Overview

Introduction

Welcome to the Using Keyword and Positional Arguments Practice Lab. In this module, you will be provided with the instructions and devices needed to develop your hands-on skills

Learning Outcomes

In this module, you will complete the following exercise:

  • Exercise 1 - Defining Functions with Keyword and Positional Arguments

After completing this lab, you will be able to:

  • Define functions with keyword and positional arguments in Python programs

Exam Objectives

The following exam objectives are covered in this lab:

  • 4.1 Construct and analyze code segments that include function definitions

Lab Duration

It will take approximately 20 minutes to complete this lab.

Exercise 1 - Defining Functions with Keyword and Positional Arguments

Have you ever noticed how the values that you pass to functions get assigned to the correct arguments? For example, when calling the built-in format() function in the following statement, how does the compiler know which value to place at the location specified by the curly braces?

print(“The sum of the two numbers, {} + {} is: {}”.format (5, 10, 15))

Well, it is the position of these arguments which decides the values that will replace the curly brackets in the string to be printed.

The same applies to user functions.

For example, assume you define a user function to write a personalized message to the user as follows:

def welcome(name, msg):

print (“Hello {}, {}”.format(name, msg))

When calling this function, you need to make sure to supply the name followed by the message.

welcome(“Melisa”, “Good morning!”)

If the reverse is entered, the program will simply print the message in place of a name and vice versa.

welcome(“Good morning!”, “Melisa”)

Here is the output in the two cases described above:

Hello Melisa, Good morning!

Hello Good morning!, Melisa

This suggests that the order of arguments is extremely important in these cases. Therefore, these arguments are called positional arguments.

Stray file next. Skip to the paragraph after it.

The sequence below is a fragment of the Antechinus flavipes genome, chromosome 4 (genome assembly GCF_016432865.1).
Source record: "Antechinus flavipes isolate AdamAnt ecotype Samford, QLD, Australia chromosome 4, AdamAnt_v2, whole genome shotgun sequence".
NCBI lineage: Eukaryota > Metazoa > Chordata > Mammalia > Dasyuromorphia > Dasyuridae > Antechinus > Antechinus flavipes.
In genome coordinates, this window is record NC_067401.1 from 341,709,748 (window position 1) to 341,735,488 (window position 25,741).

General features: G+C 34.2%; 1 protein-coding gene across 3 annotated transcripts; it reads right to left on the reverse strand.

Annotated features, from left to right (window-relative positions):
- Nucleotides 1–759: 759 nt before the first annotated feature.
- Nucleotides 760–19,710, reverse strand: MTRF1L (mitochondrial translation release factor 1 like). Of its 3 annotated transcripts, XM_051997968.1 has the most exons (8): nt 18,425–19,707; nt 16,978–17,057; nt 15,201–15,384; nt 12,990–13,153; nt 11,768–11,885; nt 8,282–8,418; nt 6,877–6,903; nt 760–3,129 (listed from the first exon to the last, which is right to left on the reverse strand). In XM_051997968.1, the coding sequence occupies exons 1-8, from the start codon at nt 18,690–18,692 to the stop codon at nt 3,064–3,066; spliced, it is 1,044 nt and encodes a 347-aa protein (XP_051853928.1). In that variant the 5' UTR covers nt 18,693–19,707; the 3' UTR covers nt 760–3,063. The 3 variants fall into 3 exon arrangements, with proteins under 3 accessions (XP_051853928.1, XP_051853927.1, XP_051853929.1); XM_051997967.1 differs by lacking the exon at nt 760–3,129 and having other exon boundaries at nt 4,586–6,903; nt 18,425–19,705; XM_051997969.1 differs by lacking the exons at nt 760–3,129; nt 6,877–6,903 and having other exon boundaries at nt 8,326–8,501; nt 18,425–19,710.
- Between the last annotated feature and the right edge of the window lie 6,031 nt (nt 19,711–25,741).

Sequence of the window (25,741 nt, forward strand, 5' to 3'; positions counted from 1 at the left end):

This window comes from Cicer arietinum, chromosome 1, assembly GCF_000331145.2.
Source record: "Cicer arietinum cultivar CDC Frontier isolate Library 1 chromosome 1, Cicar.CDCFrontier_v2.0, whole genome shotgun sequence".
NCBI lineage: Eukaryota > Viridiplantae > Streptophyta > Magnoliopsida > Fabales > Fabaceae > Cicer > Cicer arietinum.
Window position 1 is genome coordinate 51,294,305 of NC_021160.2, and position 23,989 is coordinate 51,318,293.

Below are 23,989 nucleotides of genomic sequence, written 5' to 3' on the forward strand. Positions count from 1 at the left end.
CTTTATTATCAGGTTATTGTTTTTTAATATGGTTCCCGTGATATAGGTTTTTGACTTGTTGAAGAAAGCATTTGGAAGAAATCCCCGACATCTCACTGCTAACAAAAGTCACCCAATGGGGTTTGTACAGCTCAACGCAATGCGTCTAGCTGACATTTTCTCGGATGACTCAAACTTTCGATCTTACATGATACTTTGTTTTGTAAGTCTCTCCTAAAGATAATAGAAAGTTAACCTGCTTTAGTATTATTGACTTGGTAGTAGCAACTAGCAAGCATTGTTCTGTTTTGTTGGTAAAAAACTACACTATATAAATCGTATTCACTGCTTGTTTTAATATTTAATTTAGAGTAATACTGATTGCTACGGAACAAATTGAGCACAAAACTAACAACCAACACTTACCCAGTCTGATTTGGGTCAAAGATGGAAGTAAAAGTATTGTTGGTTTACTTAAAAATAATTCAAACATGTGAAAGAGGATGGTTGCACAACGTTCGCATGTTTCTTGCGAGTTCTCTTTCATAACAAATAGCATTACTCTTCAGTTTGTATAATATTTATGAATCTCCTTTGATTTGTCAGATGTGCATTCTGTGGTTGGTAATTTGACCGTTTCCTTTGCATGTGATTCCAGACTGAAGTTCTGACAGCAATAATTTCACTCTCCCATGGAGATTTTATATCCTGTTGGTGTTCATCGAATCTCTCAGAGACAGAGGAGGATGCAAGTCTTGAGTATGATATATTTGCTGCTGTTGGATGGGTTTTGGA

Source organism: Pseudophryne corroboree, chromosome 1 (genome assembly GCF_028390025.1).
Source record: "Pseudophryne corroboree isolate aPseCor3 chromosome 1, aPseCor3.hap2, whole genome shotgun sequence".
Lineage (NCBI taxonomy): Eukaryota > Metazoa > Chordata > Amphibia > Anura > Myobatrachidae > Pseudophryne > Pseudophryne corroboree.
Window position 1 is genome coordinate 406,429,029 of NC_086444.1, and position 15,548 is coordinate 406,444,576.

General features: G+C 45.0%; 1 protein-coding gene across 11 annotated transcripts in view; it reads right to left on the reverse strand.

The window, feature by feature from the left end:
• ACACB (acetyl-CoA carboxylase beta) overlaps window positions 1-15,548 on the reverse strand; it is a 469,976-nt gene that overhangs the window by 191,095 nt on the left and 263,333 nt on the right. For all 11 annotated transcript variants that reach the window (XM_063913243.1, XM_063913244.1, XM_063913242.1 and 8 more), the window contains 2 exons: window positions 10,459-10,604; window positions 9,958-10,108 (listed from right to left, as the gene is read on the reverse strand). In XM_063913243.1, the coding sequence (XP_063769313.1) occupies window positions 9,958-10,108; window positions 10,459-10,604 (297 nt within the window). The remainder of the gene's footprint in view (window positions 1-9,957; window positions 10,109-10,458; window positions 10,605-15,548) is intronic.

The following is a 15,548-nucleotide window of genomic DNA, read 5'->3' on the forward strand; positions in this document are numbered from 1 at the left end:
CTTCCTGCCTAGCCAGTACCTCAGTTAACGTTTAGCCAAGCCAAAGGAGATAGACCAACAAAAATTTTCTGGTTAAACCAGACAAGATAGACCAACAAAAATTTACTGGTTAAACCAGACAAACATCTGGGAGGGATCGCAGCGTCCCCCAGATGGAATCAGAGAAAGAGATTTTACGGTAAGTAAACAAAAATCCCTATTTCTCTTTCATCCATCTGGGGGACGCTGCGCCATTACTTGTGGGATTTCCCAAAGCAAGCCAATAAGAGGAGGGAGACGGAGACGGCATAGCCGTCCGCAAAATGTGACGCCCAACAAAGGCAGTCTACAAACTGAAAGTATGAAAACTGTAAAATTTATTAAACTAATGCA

Another way to call functions without really worrying about the position of arguments is by using** keyword arguments** or named arguments.

Using the same example, you can pass the arguments as keyword arguments such as:

welcome(name=“Melisa”, msg=“Good morning!”)

In this case, since the values are directly assigned, the order of the argument is of no importance.

This means that you could also call the function as follows without changing the output.

welcome(msg=“Good morning!”, name=“Melisa”)

The output will be:

Hello Melisa, Good morning!

In this exercise, you will perform the following tasks:

  • Task 1 - Write a program to define a simple function that accepts a user's name, city, and state as keyword arguments and stores the same in a dynamically generated CSV file. The program will print the data stored in the CSV file.
  • Task 2 - Write a program to define a simple function that accepts user's name, city, and state as positional arguments and stores the same in a dynamically generated CSV file. The program will print the data stored in the CSV file.

Learning Outcomes

After completing this exercise, you will be able to:

  • Define functions with keyword and positional arguments in Python programs

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